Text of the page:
THOUSAND OAKS, Calif. (Reuters) - Alicia Wagner says she moved her family six years ago from the affluent Los Angeles-area enclave of Pacific Palisades to the sleepier and more distant Thousand Oaks, in the Santa Monica Mountains, away from urban hustle and bustle.
“We wanted a quieter, more peaceful lifestyle,” said Wagner 46, a photo archivist who shares a spacious, two-story home with her husband, Steve Vincent, 55, a Walt Disney Co executive, their five children and two large dogs in the Westlake Village community.
Thousand Oaks, known to locals as “T.O.” and named for the abundance of trees that dot the sprawling city of 127,000 people in the foothills of the Conejo Valley, has long been touted as one of the lowest-crime municipalities of its size in America.
It was named the third-safest city in the United States this year by Niche, a real estate research firm that ranks communities by school quality, income, crime and other factors.
That reputation was shattered late Wednesday night when a gunman identified by authorities as a Marine combat veteran opened fire in a crowded nightclub, the Borderline Bar and Grill, killing 12 people. He was later found dead inside, apparently from a self-inflicted gunshot wound.
“This is not a place anyone would ever expect anything like this to ever happen,” Wagner told Reuters.
That was echoed by Ari Alexenburg, 39, who was waiting for word on the fate of his friend and fellow security guard, who he said was believed to have been working at the Borderline at the time of the shooting.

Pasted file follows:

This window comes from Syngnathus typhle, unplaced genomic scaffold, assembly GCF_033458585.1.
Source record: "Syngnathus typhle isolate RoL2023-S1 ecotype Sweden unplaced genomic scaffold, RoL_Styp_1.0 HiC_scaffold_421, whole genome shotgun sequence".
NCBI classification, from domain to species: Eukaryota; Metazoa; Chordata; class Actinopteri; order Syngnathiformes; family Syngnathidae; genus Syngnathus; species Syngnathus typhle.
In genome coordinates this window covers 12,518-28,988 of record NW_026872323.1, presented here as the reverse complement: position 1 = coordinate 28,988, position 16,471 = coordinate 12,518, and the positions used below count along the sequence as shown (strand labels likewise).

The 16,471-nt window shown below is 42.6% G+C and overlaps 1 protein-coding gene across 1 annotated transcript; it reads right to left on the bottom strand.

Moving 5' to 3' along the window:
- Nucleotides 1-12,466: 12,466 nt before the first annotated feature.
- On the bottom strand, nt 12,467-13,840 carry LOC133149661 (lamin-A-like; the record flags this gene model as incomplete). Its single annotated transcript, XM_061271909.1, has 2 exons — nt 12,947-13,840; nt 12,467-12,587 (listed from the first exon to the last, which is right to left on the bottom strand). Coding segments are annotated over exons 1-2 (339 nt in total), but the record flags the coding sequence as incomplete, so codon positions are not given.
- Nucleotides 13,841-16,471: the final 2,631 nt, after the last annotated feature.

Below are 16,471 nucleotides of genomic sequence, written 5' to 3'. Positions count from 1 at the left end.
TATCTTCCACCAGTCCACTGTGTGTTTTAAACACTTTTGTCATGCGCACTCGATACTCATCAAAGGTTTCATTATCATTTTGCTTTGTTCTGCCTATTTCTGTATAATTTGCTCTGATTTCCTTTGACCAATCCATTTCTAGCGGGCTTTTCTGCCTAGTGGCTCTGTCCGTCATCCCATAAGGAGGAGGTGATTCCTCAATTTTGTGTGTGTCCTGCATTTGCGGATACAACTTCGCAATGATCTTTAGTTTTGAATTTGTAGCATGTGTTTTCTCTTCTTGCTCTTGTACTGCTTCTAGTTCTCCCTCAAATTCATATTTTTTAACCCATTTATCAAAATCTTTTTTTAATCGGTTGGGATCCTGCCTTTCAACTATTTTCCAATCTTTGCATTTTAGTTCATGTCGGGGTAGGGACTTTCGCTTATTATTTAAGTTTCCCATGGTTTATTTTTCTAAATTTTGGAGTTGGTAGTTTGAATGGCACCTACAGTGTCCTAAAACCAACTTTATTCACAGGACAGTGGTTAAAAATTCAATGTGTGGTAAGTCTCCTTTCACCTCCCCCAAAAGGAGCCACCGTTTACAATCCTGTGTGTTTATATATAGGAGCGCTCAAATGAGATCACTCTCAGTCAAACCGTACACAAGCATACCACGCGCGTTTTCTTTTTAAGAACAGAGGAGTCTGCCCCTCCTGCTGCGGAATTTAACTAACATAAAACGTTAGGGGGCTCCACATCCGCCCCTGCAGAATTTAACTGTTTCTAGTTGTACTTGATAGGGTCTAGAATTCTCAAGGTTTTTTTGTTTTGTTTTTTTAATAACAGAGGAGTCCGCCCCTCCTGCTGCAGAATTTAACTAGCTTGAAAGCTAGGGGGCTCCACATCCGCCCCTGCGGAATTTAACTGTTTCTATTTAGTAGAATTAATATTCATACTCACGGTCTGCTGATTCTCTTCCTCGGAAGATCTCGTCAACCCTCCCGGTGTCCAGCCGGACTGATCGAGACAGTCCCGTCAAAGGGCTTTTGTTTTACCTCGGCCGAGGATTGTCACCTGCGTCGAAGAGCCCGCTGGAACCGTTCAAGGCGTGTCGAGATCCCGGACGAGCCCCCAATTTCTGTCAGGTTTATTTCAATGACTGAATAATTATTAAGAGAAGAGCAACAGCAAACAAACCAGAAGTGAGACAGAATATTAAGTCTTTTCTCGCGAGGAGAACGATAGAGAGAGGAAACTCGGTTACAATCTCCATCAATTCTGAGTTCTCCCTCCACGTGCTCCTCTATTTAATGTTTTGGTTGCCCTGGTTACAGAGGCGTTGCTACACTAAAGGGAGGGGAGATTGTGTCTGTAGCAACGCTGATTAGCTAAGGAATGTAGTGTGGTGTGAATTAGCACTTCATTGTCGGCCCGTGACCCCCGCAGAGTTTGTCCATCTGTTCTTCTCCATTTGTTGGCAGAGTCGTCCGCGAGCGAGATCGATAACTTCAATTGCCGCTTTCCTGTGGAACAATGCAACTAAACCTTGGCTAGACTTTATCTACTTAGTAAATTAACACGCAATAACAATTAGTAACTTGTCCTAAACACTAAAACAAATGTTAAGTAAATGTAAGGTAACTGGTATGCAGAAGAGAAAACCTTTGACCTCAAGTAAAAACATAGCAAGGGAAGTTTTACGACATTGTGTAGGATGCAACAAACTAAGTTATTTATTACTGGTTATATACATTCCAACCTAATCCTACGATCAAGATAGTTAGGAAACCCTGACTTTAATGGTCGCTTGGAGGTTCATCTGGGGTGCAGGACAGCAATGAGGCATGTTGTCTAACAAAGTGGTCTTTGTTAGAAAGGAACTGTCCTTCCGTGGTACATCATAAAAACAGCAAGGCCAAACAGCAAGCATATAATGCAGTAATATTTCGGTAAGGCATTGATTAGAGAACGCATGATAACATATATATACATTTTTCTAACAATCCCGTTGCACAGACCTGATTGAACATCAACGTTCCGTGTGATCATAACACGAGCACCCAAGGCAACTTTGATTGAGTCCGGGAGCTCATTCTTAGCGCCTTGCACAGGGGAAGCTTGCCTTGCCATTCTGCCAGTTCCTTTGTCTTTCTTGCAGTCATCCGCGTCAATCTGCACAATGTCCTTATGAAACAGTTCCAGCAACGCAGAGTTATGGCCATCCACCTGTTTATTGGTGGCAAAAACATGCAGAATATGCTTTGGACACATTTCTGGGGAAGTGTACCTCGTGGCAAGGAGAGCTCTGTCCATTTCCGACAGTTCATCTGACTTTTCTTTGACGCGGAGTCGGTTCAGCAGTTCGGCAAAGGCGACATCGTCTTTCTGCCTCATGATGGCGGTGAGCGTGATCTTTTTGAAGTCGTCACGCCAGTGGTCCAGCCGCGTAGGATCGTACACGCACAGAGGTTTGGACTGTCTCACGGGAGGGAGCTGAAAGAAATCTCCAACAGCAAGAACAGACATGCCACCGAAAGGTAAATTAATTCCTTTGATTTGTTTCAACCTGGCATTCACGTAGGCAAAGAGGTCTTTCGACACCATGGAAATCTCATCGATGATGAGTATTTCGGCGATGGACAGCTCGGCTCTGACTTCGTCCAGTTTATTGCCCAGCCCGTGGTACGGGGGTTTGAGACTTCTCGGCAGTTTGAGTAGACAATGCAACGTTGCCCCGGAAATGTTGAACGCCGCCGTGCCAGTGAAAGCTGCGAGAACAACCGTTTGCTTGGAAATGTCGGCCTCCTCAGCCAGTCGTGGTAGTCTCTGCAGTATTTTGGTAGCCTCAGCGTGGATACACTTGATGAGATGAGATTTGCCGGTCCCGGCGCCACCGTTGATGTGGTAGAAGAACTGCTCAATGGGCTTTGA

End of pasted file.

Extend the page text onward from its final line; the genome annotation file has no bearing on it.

“You’re in the safest neighbourhood in America,” Alexenburg said. “Nothing, I mean nothing, ever happens in T.O.”
Located about 40 miles northwest of downtown Los Angeles, Thousand Oaks occupies about 55 square miles of rolling hills on the opposite side of the Santa Monica Mountains from Malibu, including more than 15,000 acres of publicly owned parks and open space.
The largely residential area consists of quaint, bedroom communities, golf courses, winding, tree-lined roads and upscale shopping strips. For motorists who travel Highway 101 between Los Angeles and points north, Thousand Oaks is a pass-through community of little note.
But the mountain and foothill landscapes surrounding the Conejo Valley offer plenty of space for hikers and outdoor enthusiasts, as well as scenic vistas that have served as backdrops for various Hollywood movies over the years.
Originally inhabited by the Chumash Native Americans who dwelled in the Conejo Valley, the area was first settled by the Spanish in the early 1800s, with pioneers migrating into the area throughout the 19th century.
The first post office in the area was built in 1875, and a small outpost there became a stop on the stagecoach route between Los Angeles and San Francisco, according to the city of Thousand Oaks’ website.
Chicken ranches, dairy farms and apricot orchards that dotted the valley into the early 20th century gave way to greater development after the city was incorporated in the 1960s.
Wednesday night’s bloodshed marked a tragic new chapter in the city’s history that has upended any notion that its residents are somehow immune from senseless violence, City Councilman Rob McCoy said at a news conference.
“It can happen anywhere,” he said. “This was just an awful event. The citizens of our community are devastated. We’re heartbroken.”
Reporting by Dana Feldman; Additional reporting by Alex Dobuzinskis; Writing by Steve Gorman; Editing by Leslie Adler